This chapter examines the various ways by which a company can be created and the different types of company that can be created. The process of creating a company is known as ‘incorporation’. There are four principal methods of incorporating a company: by royal charter, by Act of Parliament, by delegated authority, or by registration. The general rule is that the Companies Act 2006 (CA 2006) only applies to registered companies. However, in order to prevent unregistered companies being under-regulated and having an unfair advantage over registered companies, the CA 2006 provides that the Secretary of State may pass regulations that set out how the CA 2006 is applied to unregistered companies. There are a number of different company types that can suit a wide array of businesses. These include public and private companies. Companies can change their status by a process called re-registration.

Chapter

Titles in the Core Text series take the reader straight to the heart of the subject, providing focused, concise, and reliable guides for students at all levels. This chapter presents an overview of company law, first by considering the company’s place within the various forms of business organisation. To get some comparative perspective on the relative merits of each type of organisation, three criteria for judging them are discussed: whether the form of business organisation facilitates investment in the business, mitigates or minimises the risk involved in the business venture, and whether it provides a clear organisational structure. Using these criteria, three forms of business organisation are analysed: the sole trader, a partnership, or a registered company. The chapter also explains the importance of the memorandum as part of the company’s constitution, as well as the distinction between private companies and public companies. Finally, it outlines the benefits of forming a company as opposed to the sole trader or a partnership.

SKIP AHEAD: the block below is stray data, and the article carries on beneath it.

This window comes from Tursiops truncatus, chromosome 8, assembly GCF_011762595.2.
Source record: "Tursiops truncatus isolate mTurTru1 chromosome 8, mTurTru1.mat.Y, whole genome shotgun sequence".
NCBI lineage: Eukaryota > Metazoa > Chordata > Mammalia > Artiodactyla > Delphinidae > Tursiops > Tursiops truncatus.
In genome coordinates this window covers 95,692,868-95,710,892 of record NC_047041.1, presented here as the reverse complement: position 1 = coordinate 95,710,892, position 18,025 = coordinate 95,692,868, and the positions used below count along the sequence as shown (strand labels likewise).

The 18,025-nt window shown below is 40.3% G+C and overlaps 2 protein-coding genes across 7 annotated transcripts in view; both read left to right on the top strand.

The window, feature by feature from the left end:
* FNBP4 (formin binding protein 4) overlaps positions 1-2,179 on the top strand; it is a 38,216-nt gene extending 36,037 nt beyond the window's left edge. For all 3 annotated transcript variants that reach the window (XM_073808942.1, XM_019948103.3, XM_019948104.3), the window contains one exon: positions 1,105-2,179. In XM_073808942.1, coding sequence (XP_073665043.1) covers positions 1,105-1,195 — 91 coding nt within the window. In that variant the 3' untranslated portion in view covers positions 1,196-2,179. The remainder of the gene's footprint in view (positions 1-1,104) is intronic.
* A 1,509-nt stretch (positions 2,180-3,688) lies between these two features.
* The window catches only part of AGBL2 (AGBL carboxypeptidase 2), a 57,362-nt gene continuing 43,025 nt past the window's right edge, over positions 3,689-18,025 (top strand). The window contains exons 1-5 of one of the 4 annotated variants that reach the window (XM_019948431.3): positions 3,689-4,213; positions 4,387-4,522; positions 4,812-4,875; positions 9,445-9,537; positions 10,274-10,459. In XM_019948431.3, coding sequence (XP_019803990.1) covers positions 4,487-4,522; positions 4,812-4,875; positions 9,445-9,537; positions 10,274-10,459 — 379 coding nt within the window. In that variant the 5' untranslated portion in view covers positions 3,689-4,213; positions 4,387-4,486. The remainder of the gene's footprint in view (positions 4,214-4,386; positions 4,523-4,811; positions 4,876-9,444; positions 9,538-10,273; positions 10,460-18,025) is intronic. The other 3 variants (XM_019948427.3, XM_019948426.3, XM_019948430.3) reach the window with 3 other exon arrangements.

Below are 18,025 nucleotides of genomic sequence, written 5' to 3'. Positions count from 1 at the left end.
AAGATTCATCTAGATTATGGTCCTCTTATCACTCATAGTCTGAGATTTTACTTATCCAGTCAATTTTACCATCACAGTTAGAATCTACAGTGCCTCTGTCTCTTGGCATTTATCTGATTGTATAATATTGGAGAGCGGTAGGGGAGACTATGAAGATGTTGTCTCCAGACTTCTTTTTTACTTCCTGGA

Chapter

Titles in the Core Text series take the reader straight to the heart of the subject, providing focused, concise, and reliable guides for students at all levels. This chapter presents an overview of company law, first by considering the company’s place within the various forms of business organisation. To get some comparative perspective on the relative merits of each type of organisation, three criteria for judging them are discussed: whether the form of business organisation facilitates investment in the business, mitigates or minimises the risk involved in the business venture, and whether it provides a clear organisational structure. Using these criteria, three forms of business organisation are analysed: the sole trader, a partnership, or a registered company. The chapter also explains the importance of the memorandum as part of the company’s constitution, as well as the distinction between private companies and public companies. Finally, it outlines the benefits of forming a company as opposed to the sole trader or a partnership.